Nearly 100 percent of the murders in Honduras’ second city go unsolved. Community development, not militarization, is the answer.
Honduras is one of the most violent nations in the world. The situation in the country’s second largest city, San Pedro Sula, demonstrates the depth of the problem.
For the fourth year running, San Pedro Sula has been one of the most dangerous places on the planet outside of a war zone. Its murder rate in 2014 was an astonishing 171 per 100,000. The city, which is caught in the crossfire between vicious criminal gangs, has been the largest source of the 18,000 Honduran children who have fled to the United States in recent years.
The vast majority of killings in Honduras are carried out with impunity. For example, 97 percent of the murders in San Pedro Sula go unsolved.
Corruption within and abuses by the civilian police undermine its effectiveness. A controversial new internal security force, the Military Police of Public Order (Policia Militar del Orden Publico, or PMOP), does not carry out investigations needed to deter crime and is facing a series of allegations of abuses in the short time it has been deployed. There are currently 3,000 PMOP soldiers deployed throughout the country, but this number is expected to grow to 5,000 this year. The national police feel that the government is starving them for funds and trying to replace them with PMOP.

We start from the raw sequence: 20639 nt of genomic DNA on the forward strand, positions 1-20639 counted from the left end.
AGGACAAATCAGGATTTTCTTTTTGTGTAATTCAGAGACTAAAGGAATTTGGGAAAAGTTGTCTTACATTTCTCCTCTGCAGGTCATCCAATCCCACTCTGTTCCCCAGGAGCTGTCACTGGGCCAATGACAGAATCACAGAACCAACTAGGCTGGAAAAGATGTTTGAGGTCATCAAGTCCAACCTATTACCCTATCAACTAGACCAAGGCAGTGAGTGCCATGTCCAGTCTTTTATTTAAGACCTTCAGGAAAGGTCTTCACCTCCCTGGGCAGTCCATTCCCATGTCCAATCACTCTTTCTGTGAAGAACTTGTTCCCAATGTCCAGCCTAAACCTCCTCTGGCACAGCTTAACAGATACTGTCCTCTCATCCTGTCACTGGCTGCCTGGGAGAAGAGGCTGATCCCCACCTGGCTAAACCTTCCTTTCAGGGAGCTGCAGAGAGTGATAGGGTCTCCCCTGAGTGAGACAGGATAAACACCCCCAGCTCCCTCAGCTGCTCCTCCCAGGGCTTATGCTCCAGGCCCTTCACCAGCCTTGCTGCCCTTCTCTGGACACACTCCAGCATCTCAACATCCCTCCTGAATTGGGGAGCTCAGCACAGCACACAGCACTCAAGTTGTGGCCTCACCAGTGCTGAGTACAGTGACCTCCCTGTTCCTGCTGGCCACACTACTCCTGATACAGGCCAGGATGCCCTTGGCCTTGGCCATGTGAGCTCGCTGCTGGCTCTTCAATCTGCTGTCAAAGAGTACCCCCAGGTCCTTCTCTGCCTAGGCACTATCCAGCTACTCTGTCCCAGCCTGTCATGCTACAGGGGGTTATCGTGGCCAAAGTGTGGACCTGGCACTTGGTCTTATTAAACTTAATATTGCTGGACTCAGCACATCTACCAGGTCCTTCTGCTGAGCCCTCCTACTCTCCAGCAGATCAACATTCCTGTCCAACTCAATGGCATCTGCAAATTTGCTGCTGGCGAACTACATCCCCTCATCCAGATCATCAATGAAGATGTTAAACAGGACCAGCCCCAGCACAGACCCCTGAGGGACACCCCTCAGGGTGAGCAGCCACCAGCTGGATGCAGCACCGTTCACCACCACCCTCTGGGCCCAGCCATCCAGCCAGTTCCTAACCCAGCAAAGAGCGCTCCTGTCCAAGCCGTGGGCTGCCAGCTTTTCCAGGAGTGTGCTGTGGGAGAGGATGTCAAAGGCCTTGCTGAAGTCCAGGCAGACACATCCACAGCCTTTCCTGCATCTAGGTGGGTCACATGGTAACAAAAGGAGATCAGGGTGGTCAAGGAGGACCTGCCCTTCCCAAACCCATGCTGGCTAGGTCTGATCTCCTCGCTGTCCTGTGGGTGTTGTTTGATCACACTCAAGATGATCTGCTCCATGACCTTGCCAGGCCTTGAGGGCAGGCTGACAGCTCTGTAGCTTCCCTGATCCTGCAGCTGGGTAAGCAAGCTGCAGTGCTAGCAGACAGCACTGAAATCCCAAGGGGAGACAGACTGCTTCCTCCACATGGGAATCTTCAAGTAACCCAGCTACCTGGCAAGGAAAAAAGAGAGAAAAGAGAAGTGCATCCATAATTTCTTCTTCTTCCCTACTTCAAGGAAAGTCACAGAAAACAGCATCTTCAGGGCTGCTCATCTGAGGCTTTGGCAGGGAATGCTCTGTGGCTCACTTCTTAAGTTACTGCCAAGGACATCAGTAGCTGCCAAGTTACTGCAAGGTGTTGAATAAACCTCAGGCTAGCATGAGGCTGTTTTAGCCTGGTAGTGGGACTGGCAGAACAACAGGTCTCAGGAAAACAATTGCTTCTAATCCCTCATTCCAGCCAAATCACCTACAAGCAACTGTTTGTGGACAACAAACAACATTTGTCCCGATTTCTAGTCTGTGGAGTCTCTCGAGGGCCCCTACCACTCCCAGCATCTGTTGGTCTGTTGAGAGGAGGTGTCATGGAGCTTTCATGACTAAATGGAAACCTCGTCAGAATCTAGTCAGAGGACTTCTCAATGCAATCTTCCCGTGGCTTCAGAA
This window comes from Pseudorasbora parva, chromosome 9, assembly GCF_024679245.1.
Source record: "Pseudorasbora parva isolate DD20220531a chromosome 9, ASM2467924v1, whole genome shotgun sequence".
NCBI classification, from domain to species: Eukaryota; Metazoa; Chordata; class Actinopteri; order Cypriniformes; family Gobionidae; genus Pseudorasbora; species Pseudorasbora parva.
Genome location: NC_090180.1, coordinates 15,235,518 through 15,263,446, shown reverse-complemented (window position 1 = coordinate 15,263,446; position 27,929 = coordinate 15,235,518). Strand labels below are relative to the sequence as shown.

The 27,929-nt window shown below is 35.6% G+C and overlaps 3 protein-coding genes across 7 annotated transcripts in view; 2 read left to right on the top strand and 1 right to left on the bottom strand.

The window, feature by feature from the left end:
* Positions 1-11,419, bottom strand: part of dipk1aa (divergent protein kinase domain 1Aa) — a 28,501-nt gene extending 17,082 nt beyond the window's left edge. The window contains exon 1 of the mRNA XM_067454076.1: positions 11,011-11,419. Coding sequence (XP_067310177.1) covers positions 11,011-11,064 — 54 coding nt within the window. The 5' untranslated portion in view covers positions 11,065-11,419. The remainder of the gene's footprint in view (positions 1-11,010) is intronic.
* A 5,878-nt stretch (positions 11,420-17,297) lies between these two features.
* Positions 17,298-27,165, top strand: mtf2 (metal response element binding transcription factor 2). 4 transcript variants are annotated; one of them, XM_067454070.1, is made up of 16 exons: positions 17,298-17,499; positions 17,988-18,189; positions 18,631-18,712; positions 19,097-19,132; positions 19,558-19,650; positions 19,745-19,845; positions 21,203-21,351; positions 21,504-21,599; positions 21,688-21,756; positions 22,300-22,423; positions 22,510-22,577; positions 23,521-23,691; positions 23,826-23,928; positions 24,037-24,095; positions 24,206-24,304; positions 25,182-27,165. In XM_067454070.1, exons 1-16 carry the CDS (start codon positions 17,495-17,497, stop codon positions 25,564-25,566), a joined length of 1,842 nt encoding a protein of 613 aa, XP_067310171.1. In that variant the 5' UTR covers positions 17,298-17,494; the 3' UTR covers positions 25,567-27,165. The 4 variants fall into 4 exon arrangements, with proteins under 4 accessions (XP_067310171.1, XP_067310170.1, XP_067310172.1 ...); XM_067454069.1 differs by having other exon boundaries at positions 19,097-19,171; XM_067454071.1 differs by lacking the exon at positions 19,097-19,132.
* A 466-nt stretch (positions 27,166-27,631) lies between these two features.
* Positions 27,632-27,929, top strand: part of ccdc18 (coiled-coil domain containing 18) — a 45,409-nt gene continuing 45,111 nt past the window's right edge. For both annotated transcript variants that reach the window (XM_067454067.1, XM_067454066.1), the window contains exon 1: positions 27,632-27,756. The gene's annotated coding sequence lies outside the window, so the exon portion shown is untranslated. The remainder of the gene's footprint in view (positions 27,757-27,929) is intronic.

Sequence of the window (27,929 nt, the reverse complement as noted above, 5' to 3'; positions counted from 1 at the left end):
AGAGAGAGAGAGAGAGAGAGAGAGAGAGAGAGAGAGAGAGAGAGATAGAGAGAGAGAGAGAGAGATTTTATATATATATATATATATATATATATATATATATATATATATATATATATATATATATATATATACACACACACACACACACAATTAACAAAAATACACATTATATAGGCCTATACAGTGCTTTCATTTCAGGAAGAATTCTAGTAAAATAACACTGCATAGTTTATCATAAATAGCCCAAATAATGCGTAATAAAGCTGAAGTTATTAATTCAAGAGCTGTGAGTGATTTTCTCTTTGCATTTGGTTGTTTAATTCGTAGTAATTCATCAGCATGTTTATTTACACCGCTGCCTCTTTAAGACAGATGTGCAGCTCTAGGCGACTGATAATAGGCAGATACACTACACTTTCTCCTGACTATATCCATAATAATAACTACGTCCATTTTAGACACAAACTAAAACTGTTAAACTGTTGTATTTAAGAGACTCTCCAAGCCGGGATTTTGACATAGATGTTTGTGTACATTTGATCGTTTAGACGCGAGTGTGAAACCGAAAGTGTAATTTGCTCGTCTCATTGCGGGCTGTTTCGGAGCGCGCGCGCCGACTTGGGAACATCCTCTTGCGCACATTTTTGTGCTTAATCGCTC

The rise of PMOP is part of a larger trend toward the militarization of government and civil society. The military is now in charge of most aspects of public security in Honduras. But the signs of militarization are everywhere. Each Saturday, for example, 25,000 kids receive military training as part of the “Guardians of the Homeland” program, which the government says is designed to keep youths age 5-23 from joining the street gangs that control entire sections of the country’s most violent cities.
But putting more guns on the street is unlikely to sustainably stem the tide of violence in Honduras. What would make a difference is an end to the climate of impunity that allows murderers to kill people with no fear of consequences.
“This country needs to strengthen its capacity and will to carry out criminal investigations. This is the key to everything,” said an expert on violence in Honduras who spent years working in justice agencies there, and who spoke on condition of anonymity for reasons of personal safety.
The Three-Fold Challenge
The Honduran government faces three key challenges: It must reform a corrupt and abusive police force, strengthen criminal investigations, and ensure an impartial and independent judiciary.
Police reform appears to be stalled. There was some hope after the surge of civilian pressure for reform that followed the 2011 killing of the son of the rector for the Autonomous National University of Honduras and a friend. The Commission for the Reform of Public Security produced a series of proposals to improve the safety of the Honduran citizenry, including recommendations for improving police training, disciplinary procedures, and the structure of pubic security institutions.
Unfortunately, the Honduran Congress dissolved the commission in January 2014, during the lame duck period before President Juan Orlando Hernandez took office. Few of its recommendations have been carried out.